Every since I started using Dropbox to store my academic research and projects, I've been looking for a solution that allows me to build LaTeX documents without dirtying up the document's directory. Normally I would just ignore the files, but under Dropbox, each time I build the document the files are synchronized to the server. Since there is no way for you to ignore files in Dropbox (please, please, if you're reading, give us a .dropboxignore file) I had to come up with another solution.
Hanging out in the #go-nuts IRC channel on irc.freenode.net, we get asked lots of questions about channels and goroutines. While I don't claim to be an expert on either of these topics, and the official resources are incredibly good, I threw together a quick example program and figured I would share it here.
I should probably start this post off by saying that I'm a but of an amateur photographer. I try to bring one of my cameras with me whenever I travel and take pictures that I think are interesting. I particularly like to take photos of my friends in interesting places, since then other people are more able to enjoy the pictures I take. I've purchased two Canon DSLRs, the original Canon EOS Digital Rebel and the more recent Canon EOS 450D (also known as the Digital Rebel XSI). I also have a point-and-shoot camera for when I need something more convenient, the Canon PowerShot SD1100IS. My main lense at the moment is the kit 18-55mm f/3.5-5.6 IS, alongside a 55-250mm f/4.0-5.6 IS and the "nifty fifty" 50mm f/1.8.
In October 2009, Google released a new programming language called Go. This post isn't meant to be an introduction to the language, since those can be found on all corners of the internet. Suffice it to say that it's a statically compiled systems programming language with primitive support for message passing concurrency, which is what drew me to it for my research. Over the course of the past few months, I've implemented a number of programs in Go and I've found it to be a really interesting language. I definitely enjoy being challenged to think of problems differently, and I've found that the solutions are very elegant and simple to understand.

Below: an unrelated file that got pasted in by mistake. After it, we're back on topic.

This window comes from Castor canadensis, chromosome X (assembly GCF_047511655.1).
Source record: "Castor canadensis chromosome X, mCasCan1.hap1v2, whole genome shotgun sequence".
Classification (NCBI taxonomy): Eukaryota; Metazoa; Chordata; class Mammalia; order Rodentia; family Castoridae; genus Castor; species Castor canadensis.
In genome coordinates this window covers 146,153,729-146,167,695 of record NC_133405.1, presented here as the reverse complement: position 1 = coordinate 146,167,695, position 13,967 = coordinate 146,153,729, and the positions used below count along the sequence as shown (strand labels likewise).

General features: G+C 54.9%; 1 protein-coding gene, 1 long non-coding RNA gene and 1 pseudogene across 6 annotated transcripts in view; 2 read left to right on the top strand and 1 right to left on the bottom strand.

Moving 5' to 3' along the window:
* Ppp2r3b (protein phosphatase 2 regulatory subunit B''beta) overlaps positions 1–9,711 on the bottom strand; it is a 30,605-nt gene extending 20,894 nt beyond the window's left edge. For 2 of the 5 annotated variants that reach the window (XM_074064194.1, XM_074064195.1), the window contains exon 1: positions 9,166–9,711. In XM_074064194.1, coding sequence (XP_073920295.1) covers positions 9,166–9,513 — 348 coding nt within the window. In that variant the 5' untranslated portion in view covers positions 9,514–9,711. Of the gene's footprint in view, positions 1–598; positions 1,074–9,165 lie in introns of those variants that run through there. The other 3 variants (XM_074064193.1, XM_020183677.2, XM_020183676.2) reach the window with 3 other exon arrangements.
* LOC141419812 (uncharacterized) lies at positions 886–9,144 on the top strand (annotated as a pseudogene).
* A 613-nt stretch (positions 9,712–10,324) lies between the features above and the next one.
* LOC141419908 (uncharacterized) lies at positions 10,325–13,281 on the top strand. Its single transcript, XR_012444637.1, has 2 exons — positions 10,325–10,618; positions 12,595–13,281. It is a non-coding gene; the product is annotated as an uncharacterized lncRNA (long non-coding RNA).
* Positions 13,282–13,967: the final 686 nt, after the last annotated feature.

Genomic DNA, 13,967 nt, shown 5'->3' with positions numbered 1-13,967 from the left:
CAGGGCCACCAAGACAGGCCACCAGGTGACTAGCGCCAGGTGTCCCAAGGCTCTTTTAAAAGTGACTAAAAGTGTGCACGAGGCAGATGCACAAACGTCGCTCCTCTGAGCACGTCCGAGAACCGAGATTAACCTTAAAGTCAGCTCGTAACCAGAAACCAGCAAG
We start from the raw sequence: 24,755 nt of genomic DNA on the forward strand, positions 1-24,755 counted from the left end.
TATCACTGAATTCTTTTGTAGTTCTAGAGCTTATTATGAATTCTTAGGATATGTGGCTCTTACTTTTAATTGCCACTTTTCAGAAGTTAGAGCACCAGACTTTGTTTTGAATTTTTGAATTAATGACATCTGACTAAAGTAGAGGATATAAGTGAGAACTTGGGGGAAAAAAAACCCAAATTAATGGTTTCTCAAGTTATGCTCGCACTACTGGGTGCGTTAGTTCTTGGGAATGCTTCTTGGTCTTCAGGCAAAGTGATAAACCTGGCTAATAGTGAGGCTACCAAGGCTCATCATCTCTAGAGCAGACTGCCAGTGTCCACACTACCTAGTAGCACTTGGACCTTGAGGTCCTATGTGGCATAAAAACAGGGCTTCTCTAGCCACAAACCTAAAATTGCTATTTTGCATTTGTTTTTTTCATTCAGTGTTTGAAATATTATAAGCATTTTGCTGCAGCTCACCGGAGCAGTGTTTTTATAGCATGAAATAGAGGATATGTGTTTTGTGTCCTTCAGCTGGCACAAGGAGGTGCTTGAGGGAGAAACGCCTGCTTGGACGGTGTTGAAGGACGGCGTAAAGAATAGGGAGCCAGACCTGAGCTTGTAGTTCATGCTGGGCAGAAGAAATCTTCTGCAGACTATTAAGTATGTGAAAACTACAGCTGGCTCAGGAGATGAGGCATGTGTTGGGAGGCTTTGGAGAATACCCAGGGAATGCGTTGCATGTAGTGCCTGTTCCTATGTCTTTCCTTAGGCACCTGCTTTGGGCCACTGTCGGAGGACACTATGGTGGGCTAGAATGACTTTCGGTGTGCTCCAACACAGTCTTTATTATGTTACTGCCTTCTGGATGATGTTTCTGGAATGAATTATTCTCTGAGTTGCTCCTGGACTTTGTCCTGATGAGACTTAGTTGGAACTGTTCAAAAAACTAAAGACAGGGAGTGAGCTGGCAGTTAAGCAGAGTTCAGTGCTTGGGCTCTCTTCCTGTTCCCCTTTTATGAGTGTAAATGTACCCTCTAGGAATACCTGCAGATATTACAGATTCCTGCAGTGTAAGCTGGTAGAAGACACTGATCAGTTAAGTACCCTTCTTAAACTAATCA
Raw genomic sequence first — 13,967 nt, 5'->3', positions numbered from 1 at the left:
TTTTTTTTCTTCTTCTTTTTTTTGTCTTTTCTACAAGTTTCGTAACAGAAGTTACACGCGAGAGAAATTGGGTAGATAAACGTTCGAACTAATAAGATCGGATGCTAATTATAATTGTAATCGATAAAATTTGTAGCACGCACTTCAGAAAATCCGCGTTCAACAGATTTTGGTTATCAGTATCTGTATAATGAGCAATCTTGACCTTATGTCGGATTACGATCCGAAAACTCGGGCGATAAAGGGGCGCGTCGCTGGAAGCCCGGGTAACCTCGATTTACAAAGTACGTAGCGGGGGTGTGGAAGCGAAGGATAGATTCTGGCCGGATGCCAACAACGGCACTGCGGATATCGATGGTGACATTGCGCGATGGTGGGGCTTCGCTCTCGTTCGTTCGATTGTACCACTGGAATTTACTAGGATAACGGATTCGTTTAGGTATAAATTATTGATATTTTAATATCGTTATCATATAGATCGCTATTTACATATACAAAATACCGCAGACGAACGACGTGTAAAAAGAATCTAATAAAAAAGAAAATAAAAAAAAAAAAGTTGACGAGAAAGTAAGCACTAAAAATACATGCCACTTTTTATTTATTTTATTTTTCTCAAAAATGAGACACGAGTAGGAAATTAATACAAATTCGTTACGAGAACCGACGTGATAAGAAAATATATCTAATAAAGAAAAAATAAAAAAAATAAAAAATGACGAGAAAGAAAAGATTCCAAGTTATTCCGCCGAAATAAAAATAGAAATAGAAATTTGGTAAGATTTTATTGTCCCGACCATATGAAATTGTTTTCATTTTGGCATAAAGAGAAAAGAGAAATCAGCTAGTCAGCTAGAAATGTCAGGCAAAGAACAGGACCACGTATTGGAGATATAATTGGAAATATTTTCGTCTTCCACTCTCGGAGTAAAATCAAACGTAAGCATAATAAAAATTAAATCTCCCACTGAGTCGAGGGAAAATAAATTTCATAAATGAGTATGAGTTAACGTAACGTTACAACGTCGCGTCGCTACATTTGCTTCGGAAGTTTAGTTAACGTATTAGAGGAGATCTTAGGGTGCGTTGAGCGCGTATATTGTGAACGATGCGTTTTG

Twitter is a microblogging social medium where updates are limited to 140 characters. Users can post status messages, photos, links and can also publicly converse with other Twitter users. Hidden in the back corner of Twitter is also the functionality that allows you to send private messages to another user, for when you need to pass sensitive information like email addresses that you don't want everyone to have access to.